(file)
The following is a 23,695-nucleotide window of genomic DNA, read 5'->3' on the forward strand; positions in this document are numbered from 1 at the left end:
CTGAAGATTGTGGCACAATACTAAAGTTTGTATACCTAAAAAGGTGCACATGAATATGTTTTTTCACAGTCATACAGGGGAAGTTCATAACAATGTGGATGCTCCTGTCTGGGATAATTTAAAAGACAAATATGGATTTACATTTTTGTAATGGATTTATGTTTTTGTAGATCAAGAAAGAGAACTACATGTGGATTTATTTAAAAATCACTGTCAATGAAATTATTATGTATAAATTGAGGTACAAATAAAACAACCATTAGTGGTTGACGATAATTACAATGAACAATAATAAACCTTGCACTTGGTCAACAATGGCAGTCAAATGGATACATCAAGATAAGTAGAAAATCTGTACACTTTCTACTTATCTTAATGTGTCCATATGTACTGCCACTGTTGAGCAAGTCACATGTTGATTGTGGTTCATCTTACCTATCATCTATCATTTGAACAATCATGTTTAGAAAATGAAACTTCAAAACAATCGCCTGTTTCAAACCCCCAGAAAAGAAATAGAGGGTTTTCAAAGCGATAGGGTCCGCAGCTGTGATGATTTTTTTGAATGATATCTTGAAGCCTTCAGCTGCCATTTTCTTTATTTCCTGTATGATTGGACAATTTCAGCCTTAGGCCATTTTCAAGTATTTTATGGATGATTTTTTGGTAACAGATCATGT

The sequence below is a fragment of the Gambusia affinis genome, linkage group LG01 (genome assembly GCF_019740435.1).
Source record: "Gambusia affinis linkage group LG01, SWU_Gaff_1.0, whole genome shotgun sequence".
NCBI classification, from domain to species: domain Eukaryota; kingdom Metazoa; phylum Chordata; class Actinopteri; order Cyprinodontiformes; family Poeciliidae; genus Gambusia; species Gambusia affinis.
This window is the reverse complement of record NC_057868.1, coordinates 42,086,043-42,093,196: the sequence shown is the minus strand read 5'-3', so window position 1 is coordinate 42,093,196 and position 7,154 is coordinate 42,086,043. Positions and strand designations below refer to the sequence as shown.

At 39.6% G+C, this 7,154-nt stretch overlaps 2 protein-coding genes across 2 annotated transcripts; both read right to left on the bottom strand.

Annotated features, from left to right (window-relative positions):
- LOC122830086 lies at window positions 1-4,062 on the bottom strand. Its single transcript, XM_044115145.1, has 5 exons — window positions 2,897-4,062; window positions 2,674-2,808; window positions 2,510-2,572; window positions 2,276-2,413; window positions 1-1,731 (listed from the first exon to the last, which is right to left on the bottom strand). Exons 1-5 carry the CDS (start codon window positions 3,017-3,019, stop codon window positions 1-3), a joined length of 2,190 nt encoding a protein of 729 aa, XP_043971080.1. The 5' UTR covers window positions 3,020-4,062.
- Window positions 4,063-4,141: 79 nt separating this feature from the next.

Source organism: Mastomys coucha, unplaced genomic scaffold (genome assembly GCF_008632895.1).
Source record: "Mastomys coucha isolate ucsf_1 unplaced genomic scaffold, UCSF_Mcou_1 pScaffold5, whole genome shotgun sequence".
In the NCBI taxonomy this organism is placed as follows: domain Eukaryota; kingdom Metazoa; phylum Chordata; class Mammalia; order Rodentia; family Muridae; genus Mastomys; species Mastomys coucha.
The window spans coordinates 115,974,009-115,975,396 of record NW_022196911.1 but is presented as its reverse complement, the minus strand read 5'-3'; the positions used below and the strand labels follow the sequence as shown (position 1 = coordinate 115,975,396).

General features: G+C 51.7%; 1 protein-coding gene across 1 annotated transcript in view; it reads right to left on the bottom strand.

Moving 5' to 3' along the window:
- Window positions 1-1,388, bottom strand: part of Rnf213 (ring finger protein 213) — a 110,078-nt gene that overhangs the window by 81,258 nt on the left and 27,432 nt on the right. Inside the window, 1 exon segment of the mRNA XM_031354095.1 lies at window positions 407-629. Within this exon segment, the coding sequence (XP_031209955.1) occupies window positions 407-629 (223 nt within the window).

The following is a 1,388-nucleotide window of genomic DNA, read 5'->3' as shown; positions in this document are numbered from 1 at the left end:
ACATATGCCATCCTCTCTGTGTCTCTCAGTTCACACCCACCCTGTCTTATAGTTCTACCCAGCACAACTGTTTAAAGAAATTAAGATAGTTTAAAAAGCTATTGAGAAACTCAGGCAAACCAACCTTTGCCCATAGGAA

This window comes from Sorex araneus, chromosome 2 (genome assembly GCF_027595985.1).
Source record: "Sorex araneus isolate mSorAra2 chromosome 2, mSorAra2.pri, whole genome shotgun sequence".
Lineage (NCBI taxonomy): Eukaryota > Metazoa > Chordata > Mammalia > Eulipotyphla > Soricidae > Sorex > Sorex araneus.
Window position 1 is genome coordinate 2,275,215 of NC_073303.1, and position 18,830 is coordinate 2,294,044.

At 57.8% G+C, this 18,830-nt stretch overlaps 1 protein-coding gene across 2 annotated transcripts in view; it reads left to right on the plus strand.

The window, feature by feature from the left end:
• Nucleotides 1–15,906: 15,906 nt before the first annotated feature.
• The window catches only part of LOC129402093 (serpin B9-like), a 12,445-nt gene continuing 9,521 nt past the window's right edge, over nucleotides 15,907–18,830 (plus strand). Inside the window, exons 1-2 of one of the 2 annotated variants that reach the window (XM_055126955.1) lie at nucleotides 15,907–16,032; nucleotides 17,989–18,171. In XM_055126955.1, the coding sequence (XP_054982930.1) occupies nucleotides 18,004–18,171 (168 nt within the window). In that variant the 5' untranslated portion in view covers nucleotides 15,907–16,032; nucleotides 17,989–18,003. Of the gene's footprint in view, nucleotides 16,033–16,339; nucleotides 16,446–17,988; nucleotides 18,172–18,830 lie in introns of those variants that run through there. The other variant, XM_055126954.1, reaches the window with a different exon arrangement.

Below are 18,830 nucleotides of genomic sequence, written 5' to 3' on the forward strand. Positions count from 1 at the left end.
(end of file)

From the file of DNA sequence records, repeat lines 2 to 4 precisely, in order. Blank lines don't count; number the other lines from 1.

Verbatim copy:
CTGAAGATTGTGGCACAATACTAAAGTTTGTATACCTAAAAAGGTGCACATGAATATGTTTTTTCACAGTCATACAGGGGAAGTTCATAACAATGTGGATGCTCCTGTCTGGGATAATTTAAAAGACAAATATGGATTTACATTTTTGTAATGGATTTATGTTTTTGTAGATCAAGAAAGAGAACTACATGTGGATTTATTTAAAAATCACTGTCAATGAAATTATTATGTATAAATTGAGGTACAAATAAAACAACCATTAGTGGTTGACGATAATTACAATGAACAATAATAAACCTTGCACTTGGTCAACAATGGCAGTCAAATGGATACATCAAGATAAGTAGAAAATCTGTACACTTTCTACTTATCTTAATGTGTCCATATGTACTGCCACTGTTGAGCAAGTCACATGTTGATTGTGGTTCATCTTACCTATCATCTATCATTTGAACAATCATGTTTAGAAAATGAAACTTCAAAACAATCGCCTGTTTCAAACCCCCAGAAAAGAAATAGAGGGTTTTCAAAGCGATAGGGTCCGCAGCTGTGATGATTTTTTTGAATGATATCTTGAAGCCTTCAGCTGCCATTTTCTTTATTTCCTGTATGATTGGACAATTTCAGCCTTAGGCCATTTTCAAGTATTTTATGGATGATTTTTTGGTAACAGATCATGT

The sequence below is a fragment of the Gambusia affinis genome, linkage group LG01 (genome assembly GCF_019740435.1).
Source record: "Gambusia affinis linkage group LG01, SWU_Gaff_1.0, whole genome shotgun sequence".